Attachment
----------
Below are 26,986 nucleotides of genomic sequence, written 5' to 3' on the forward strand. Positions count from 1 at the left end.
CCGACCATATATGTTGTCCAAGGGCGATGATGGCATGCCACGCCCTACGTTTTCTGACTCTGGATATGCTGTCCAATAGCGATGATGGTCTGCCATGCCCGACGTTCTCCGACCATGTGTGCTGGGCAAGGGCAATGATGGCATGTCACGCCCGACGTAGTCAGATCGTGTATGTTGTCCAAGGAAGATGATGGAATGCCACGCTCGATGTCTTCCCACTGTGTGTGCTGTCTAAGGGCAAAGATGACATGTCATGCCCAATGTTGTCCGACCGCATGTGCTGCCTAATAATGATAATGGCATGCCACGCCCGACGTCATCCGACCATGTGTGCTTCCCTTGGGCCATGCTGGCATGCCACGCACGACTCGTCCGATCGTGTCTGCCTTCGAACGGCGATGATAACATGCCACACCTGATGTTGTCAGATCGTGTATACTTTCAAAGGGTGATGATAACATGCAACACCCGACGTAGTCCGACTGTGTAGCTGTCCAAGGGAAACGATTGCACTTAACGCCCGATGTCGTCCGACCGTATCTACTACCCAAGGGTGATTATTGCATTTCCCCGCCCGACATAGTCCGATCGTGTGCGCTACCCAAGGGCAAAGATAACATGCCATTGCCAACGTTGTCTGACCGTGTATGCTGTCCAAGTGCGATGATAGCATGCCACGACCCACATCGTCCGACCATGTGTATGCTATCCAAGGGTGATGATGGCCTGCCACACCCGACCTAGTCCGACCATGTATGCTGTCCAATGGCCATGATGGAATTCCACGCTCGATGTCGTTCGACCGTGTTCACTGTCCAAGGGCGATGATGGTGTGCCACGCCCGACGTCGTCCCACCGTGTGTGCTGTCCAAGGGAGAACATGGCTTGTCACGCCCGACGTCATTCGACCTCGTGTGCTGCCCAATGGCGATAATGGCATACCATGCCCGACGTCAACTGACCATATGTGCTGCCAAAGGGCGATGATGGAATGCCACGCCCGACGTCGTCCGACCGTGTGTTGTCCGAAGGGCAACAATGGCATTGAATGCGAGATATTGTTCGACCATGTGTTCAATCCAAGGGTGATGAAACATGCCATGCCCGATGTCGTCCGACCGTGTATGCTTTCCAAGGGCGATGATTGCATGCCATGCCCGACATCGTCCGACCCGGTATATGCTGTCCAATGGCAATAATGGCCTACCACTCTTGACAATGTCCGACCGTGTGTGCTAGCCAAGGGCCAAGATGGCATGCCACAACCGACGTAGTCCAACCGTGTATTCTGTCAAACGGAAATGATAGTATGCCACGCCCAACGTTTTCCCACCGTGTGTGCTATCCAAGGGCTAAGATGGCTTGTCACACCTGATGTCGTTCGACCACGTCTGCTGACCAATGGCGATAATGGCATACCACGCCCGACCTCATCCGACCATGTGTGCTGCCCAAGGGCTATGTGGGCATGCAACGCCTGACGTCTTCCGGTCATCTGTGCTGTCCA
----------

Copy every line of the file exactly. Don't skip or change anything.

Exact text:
Below are 26,986 nucleotides of genomic sequence, written 5' to 3' on the forward strand. Positions count from 1 at the left end.
CCGACCATATATGTTGTCCAAGGGCGATGATGGCATGCCACGCCCTACGTTTTCTGACTCTGGATATGCTGTCCAATAGCGATGATGGTCTGCCATGCCCGACGTTCTCCGACCATGTGTGCTGGGCAAGGGCAATGATGGCATGTCACGCCCGACGTAGTCAGATCGTGTATGTTGTCCAAGGAAGATGATGGAATGCCACGCTCGATGTCTTCCCACTGTGTGTGCTGTCTAAGGGCAAAGATGACATGTCATGCCCAATGTTGTCCGACCGCATGTGCTGCCTAATAATGATAATGGCATGCCACGCCCGACGTCATCCGACCATGTGTGCTTCCCTTGGGCCATGCTGGCATGCCACGCACGACTCGTCCGATCGTGTCTGCCTTCGAACGGCGATGATAACATGCCACACCTGATGTTGTCAGATCGTGTATACTTTCAAAGGGTGATGATAACATGCAACACCCGACGTAGTCCGACTGTGTAGCTGTCCAAGGGAAACGATTGCACTTAACGCCCGATGTCGTCCGACCGTATCTACTACCCAAGGGTGATTATTGCATTTCCCCGCCCGACATAGTCCGATCGTGTGCGCTACCCAAGGGCAAAGATAACATGCCATTGCCAACGTTGTCTGACCGTGTATGCTGTCCAAGTGCGATGATAGCATGCCACGACCCACATCGTCCGACCATGTGTATGCTATCCAAGGGTGATGATGGCCTGCCACACCCGACCTAGTCCGACCATGTATGCTGTCCAATGGCCATGATGGAATTCCACGCTCGATGTCGTTCGACCGTGTTCACTGTCCAAGGGCGATGATGGTGTGCCACGCCCGACGTCGTCCCACCGTGTGTGCTGTCCAAGGGAGAACATGGCTTGTCACGCCCGACGTCATTCGACCTCGTGTGCTGCCCAATGGCGATAATGGCATACCATGCCCGACGTCAACTGACCATATGTGCTGCCAAAGGGCGATGATGGAATGCCACGCCCGACGTCGTCCGACCGTGTGTTGTCCGAAGGGCAACAATGGCATTGAATGCGAGATATTGTTCGACCATGTGTTCAATCCAAGGGTGATGAAACATGCCATGCCCGATGTCGTCCGACCGTGTATGCTTTCCAAGGGCGATGATTGCATGCCATGCCCGACATCGTCCGACCCGGTATATGCTGTCCAATGGCAATAATGGCCTACCACTCTTGACAATGTCCGACCGTGTGTGCTAGCCAAGGGCCAAGATGGCATGCCACAACCGACGTAGTCCAACCGTGTATTCTGTCAAACGGAAATGATAGTATGCCACGCCCAACGTTTTCCCACCGTGTGTGCTATCCAAGGGCTAAGATGGCTTGTCACACCTGATGTCGTTCGACCACGTCTGCTGACCAATGGCGATAATGGCATACCACGCCCGACCTCATCCGACCATGTGTGCTGCCCAAGGGCTATGTGGGCATGCAACGCCTGACGTCTTCCGGTCATCTGTGCTGTCCA